Infographic: How arts education benefits kids outside the studio
Thursday, September 10, 2020
A well-rounded education is unarguably an important part of childhood development. While math, science, and reading courses get due credit for conveying important knowledge, the benefits of arts education are often overlooked — and the result is a reduction in time and funding devoted to arts education within the curriculum.
It's this important knowledge that's the driving force behind National Arts in Education Week, taking place this year from Sept. 13-19. The event, which takes place each September, encourages teachers, students, parents, and caregivers to engage by participating, celebrating, advocating for, and supporting arts and arts education. The campaign's website is full of helpful information, including a packet on how to partner with National Arts in Education Week to create an official event.
A few choice benefits:
- Struggling with self-esteem is a common issue when children are finding themselves socially, but one study demonstrated that participation in arts education encourages improvement of self-view.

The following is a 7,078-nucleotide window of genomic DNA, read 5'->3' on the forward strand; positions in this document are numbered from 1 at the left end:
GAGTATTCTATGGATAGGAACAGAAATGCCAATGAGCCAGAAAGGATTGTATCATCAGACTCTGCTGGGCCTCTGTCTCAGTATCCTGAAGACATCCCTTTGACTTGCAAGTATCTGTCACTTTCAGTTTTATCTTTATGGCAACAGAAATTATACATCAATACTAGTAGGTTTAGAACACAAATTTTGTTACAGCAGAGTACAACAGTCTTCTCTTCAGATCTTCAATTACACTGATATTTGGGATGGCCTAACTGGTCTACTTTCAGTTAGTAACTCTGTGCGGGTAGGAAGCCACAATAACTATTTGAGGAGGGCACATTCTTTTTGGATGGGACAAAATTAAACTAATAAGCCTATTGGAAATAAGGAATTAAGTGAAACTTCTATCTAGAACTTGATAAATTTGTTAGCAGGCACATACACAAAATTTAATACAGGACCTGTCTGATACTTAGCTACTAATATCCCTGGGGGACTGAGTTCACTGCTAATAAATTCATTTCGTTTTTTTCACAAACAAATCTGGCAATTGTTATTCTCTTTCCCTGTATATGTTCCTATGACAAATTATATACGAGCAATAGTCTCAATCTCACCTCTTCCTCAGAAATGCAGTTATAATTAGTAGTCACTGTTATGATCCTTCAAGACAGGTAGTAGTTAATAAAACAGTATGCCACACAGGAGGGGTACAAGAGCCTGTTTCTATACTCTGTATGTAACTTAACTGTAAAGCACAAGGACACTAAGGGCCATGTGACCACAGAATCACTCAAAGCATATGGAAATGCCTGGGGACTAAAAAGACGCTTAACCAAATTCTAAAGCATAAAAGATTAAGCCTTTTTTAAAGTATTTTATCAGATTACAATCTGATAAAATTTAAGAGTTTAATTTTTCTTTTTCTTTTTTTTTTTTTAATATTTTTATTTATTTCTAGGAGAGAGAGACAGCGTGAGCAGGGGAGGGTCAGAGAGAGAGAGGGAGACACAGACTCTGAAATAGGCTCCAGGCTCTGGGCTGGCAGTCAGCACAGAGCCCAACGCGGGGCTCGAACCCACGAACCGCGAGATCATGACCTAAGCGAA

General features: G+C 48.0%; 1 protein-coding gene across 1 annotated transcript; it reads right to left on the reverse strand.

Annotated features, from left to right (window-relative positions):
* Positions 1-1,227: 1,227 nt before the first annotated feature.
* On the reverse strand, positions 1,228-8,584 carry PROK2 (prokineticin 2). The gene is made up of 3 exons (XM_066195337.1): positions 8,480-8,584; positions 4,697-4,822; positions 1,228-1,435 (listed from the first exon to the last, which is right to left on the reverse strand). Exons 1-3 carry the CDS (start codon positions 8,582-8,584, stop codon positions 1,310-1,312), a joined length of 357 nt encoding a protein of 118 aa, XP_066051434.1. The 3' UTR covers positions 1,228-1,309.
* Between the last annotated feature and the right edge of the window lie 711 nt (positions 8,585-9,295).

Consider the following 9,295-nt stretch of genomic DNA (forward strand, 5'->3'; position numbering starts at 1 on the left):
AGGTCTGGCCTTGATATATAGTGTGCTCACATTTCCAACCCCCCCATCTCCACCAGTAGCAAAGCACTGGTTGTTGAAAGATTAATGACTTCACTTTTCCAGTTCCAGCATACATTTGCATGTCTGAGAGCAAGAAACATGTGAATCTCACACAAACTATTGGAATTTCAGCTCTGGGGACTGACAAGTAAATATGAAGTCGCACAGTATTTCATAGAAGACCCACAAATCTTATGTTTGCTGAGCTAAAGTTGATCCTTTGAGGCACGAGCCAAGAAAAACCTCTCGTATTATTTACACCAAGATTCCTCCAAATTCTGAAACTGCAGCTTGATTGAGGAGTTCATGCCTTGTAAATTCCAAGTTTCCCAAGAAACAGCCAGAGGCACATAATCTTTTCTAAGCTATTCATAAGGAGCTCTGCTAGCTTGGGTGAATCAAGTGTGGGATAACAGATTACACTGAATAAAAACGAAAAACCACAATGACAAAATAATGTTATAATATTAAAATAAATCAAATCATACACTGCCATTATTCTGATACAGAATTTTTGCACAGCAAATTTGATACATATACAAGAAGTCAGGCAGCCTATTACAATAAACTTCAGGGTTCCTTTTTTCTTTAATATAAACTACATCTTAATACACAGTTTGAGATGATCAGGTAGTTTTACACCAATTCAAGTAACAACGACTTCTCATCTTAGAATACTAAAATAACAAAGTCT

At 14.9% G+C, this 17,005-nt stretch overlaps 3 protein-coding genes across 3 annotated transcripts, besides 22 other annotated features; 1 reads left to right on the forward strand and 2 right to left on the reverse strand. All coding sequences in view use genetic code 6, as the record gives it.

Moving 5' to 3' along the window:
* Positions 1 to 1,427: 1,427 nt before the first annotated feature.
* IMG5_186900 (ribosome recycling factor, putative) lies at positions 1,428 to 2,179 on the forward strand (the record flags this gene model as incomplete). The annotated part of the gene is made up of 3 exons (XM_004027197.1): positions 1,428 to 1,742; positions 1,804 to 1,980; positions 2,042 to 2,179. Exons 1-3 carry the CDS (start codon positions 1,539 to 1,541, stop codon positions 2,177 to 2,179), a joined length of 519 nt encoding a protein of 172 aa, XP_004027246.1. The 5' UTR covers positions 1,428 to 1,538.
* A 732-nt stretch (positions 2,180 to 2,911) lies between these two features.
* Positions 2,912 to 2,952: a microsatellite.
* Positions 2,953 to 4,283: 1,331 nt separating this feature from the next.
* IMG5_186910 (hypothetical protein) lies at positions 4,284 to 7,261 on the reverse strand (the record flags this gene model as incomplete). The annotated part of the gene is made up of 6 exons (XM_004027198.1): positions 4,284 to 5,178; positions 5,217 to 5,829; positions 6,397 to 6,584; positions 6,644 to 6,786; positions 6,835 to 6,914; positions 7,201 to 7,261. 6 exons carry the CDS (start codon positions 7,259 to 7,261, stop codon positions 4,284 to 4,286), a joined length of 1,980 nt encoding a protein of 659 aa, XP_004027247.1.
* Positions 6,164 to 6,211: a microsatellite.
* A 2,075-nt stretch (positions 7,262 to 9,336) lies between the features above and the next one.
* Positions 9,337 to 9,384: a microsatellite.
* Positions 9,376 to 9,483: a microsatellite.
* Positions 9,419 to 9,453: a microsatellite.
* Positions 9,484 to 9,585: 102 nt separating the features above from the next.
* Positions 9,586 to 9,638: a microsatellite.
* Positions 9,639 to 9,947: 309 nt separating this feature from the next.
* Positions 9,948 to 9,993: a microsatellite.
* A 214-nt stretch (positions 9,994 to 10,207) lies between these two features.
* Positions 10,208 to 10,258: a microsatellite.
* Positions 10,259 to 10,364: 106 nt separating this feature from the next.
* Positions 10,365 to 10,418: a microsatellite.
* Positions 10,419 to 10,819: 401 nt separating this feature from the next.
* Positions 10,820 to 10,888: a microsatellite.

- Quick thinking in school and beyond relates to cognitive ability. Though science and math are often given more credit for boosting this ability, skill at interpreting artwork has been scientifically correlated with the ability to grasp scientific imagery.
- Stress, anxiety, and depression can be just as pervasive and debilitating for children as they can be for adults. Music classes are a branch of arts education, and the singing and dancing that happens therein has been linked to mitigation of anxious, depressed, and aggressive feelings in kids.
- Though more traditional academic curriculum often takes credit for raising academic achievement, studies performed by Carnegie Hall and Stanford University have revealed that participating in arts-related activities quadrupled a child's chances at being academically recognized.
When children attend art class, they're not just mastering new techniques and learning about the important cultural components of art history, they're also being introduced to a new set of skills and concepts. Science demonstrates that arts education can play a positive role in cognitive development, establishment of character, overall happiness, social skills, academic performance, and even physical development — the benefits are so robust that this visualization by We The Parents details a full 51 ways children are positively impacted by arts education.
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